A culture of an organization includes the norms, feelings, beliefs, attitudes, collective experiences, history, assumptions and values of an organization. Culture is something a new executive senses even before his first day on the job. That is, new employees are told ‘how things are around here’ by their colleagues and their team-leaders.
"Caught and not taught" means you learn values or behaviors from the people that practice them, instead of by being told. You "catch" such values by seeing them lived. For example, if you were told (or "taught") by someone, "You ought to live a certain way" (but you saw them not being a very good example of their teaching), chances are you won't "catch" or consistently practice that value. On the other hand, if you see someone consistently living out what they believe, you might "catch" it. If their modeling of those values is powerful enough, their values can be caught.
The amount of catching and the amount of teaching is a balancing act that depends on any organizations existing culture (how entrenched it is, how far removed from the culture you need etc.), the degree of change that is required to make it happen and then the stage that you are going through.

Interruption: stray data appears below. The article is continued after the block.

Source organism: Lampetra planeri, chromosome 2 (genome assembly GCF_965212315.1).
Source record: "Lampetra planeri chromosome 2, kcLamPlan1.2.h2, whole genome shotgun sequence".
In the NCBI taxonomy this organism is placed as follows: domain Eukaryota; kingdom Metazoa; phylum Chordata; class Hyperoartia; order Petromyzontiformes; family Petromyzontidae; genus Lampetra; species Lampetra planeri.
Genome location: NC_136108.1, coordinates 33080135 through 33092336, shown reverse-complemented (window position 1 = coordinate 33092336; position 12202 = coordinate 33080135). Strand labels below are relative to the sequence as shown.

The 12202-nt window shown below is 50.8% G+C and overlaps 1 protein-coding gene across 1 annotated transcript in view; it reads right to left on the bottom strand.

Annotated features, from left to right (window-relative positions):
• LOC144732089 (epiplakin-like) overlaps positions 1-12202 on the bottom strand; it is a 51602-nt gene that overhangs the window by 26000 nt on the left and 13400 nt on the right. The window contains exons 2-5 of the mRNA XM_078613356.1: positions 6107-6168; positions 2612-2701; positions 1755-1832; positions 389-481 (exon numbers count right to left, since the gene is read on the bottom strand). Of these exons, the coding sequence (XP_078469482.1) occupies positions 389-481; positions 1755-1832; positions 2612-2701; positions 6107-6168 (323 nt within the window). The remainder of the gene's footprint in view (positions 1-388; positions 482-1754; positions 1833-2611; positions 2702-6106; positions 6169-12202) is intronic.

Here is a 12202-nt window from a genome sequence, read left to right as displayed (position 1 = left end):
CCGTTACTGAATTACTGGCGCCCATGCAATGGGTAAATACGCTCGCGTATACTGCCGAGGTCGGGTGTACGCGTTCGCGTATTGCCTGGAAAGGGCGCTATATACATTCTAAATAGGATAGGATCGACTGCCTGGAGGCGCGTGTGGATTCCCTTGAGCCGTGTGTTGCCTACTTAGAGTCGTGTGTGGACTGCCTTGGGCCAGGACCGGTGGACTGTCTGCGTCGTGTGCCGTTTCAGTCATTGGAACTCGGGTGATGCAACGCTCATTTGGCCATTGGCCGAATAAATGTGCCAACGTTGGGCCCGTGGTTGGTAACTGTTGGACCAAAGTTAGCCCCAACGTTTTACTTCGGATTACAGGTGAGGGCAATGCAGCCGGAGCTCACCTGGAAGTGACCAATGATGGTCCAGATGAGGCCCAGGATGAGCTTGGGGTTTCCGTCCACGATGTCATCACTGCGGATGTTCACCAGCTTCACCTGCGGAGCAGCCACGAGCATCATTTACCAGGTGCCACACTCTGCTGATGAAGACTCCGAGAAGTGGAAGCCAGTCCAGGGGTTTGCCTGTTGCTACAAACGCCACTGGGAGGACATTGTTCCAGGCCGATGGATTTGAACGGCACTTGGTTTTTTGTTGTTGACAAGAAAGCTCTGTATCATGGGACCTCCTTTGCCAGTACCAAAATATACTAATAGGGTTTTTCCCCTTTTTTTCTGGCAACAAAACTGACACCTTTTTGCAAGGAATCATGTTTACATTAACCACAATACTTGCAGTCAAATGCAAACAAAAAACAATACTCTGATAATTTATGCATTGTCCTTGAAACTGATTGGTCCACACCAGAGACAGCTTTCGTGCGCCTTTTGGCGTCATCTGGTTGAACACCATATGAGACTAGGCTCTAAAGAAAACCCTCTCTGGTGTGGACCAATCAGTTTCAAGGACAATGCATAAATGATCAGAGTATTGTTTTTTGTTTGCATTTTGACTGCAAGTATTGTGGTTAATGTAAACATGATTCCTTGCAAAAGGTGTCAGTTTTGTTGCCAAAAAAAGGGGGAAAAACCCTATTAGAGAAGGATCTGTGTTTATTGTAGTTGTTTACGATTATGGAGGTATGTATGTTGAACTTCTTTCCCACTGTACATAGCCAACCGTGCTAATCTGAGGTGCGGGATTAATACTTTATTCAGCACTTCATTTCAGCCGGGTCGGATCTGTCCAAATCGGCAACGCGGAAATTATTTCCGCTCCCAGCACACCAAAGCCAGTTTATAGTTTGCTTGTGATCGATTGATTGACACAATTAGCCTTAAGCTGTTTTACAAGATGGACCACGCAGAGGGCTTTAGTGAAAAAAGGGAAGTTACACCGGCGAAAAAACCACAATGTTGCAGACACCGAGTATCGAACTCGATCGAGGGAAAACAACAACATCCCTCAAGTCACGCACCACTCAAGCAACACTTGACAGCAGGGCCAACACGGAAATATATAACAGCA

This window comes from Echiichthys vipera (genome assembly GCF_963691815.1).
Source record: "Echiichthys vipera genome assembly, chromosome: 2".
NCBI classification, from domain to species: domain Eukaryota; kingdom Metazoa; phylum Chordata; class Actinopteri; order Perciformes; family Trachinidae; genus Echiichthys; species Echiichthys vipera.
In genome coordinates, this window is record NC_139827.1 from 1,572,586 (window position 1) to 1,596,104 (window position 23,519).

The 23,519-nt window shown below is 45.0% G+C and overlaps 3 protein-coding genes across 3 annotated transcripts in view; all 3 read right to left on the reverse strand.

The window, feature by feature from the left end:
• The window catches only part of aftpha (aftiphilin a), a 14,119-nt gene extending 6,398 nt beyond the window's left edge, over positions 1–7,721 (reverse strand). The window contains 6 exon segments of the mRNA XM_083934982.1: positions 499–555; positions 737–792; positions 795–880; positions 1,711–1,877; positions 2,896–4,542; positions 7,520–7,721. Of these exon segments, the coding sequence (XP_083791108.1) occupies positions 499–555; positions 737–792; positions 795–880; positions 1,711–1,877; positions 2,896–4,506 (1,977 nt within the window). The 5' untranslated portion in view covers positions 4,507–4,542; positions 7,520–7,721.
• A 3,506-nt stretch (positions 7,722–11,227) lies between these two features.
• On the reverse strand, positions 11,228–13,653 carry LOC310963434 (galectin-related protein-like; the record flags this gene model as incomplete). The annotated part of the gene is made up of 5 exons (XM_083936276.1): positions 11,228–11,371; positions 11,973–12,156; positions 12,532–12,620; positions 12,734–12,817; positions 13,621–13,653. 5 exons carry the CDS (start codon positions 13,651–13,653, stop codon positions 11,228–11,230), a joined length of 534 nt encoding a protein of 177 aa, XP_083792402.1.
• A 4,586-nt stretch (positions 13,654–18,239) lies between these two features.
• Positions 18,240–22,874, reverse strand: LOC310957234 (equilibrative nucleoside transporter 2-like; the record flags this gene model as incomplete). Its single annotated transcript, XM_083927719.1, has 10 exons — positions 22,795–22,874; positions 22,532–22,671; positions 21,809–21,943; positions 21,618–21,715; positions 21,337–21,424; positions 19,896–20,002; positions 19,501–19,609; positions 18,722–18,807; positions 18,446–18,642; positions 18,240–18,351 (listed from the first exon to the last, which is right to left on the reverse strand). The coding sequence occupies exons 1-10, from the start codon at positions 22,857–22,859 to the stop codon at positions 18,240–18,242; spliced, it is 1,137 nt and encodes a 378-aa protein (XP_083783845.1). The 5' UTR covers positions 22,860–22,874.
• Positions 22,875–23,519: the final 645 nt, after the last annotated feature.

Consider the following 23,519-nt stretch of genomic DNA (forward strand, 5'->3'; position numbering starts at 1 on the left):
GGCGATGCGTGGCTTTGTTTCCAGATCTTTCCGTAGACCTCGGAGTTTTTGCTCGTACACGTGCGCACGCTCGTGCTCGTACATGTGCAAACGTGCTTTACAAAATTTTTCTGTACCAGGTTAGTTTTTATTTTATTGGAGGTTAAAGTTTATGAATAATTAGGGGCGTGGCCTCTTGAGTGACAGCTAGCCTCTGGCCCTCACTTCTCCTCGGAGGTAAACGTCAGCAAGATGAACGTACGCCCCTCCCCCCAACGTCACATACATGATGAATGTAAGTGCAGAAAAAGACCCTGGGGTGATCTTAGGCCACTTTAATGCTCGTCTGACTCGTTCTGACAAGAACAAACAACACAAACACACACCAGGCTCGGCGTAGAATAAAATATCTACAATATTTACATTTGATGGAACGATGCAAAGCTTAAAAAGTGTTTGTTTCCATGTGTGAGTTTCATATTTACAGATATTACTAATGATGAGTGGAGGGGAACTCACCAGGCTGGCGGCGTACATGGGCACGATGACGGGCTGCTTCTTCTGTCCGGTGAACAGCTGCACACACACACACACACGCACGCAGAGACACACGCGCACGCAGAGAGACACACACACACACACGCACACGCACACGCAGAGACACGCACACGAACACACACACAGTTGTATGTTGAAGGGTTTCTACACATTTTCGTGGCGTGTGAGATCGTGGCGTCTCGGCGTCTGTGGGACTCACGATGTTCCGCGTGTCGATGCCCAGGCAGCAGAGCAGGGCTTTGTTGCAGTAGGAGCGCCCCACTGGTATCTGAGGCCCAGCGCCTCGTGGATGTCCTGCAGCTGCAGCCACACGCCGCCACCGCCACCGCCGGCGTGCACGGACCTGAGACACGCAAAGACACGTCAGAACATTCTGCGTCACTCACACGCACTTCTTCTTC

E.g. you will do more teaching in the early stages of rolling out a culture, but less when it is clear that influential people (top managers, team leaders etc.) have caught the gist of it and are out there passing it around.
There is a well-known saying “You can lead a horse to water but you can't make him drink”
Building a company culture is the aspect of strategic business planning that most employers feel is most important to their business. Companies that truly live their corporate cultures are higher performing and better places to work than companies that lack them.
The 10 reasons why it’s important for a company to pay close attention to its solid corporate culture:
1. Generates positive public relations. Free PR creates